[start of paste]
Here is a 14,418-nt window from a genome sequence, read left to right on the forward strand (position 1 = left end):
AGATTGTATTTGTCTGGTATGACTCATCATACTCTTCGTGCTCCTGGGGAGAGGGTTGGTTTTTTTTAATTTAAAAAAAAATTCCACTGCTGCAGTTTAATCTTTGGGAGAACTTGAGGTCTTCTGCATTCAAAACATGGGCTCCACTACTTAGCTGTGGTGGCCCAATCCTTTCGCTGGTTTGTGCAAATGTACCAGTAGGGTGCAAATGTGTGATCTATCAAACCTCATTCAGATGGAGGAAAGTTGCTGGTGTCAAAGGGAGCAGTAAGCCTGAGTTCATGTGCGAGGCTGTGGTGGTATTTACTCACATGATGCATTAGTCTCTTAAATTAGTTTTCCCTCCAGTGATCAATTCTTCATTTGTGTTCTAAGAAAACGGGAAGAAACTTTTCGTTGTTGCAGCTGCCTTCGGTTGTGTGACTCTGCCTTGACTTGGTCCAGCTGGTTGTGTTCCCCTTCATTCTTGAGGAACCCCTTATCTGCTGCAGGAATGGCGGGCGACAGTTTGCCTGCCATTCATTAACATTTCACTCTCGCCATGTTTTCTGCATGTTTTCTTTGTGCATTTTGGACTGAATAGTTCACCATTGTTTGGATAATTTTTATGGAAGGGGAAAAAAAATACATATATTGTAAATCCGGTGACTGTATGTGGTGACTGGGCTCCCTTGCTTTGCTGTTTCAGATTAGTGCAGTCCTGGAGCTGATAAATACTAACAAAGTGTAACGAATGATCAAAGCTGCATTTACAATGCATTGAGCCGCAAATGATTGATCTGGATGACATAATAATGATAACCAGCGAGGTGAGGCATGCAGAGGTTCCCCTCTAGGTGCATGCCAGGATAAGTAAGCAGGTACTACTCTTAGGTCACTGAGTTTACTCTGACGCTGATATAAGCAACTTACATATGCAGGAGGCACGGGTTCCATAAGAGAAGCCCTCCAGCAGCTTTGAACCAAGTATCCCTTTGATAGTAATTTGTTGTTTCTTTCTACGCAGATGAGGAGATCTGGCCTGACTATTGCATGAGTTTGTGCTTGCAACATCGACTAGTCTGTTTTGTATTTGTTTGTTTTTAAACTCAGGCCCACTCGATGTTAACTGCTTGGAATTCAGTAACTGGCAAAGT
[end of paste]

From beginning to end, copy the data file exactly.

Here is a 14,418-nt window from a genome sequence, read left to right on the forward strand (position 1 = left end):
AGATTGTATTTGTCTGGTATGACTCATCATACTCTTCGTGCTCCTGGGGAGAGGGTTGGTTTTTTTTAATTTAAAAAAAAATTCCACTGCTGCAGTTTAATCTTTGGGAGAACTTGAGGTCTTCTGCATTCAAAACATGGGCTCCACTACTTAGCTGTGGTGGCCCAATCCTTTCGCTGGTTTGTGCAAATGTACCAGTAGGGTGCAAATGTGTGATCTATCAAACCTCATTCAGATGGAGGAAAGTTGCTGGTGTCAAAGGGAGCAGTAAGCCTGAGTTCATGTGCGAGGCTGTGGTGGTATTTACTCACATGATGCATTAGTCTCTTAAATTAGTTTTCCCTCCAGTGATCAATTCTTCATTTGTGTTCTAAGAAAACGGGAAGAAACTTTTCGTTGTTGCAGCTGCCTTCGGTTGTGTGACTCTGCCTTGACTTGGTCCAGCTGGTTGTGTTCCCCTTCATTCTTGAGGAACCCCTTATCTGCTGCAGGAATGGCGGGCGACAGTTTGCCTGCCATTCATTAACATTTCACTCTCGCCATGTTTTCTGCATGTTTTCTTTGTGCATTTTGGACTGAATAGTTCACCATTGTTTGGATAATTTTTATGGAAGGGGAAAAAAAATACATATATTGTAAATCCGGTGACTGTATGTGGTGACTGGGCTCCCTTGCTTTGCTGTTTCAGATTAGTGCAGTCCTGGAGCTGATAAATACTAACAAAGTGTAACGAATGATCAAAGCTGCATTTACAATGCATTGAGCCGCAAATGATTGATCTGGATGACATAATAATGATAACCAGCGAGGTGAGGCATGCAGAGGTTCCCCTCTAGGTGCATGCCAGGATAAGTAAGCAGGTACTACTCTTAGGTCACTGAGTTTACTCTGACGCTGATATAAGCAACTTACATATGCAGGAGGCACGGGTTCCATAAGAGAAGCCCTCCAGCAGCTTTGAACCAAGTATCCCTTTGATAGTAATTTGTTGTTTCTTTCTACGCAGATGAGGAGATCTGGCCTGACTATTGCATGAGTTTGTGCTTGCAACATCGACTAGTCTGTTTTGTATTTGTTTGTTTTTAAACTCAGGCCCACTCGATGTTAACTGCTTGGAATTCAGTAACTGGCAAAGT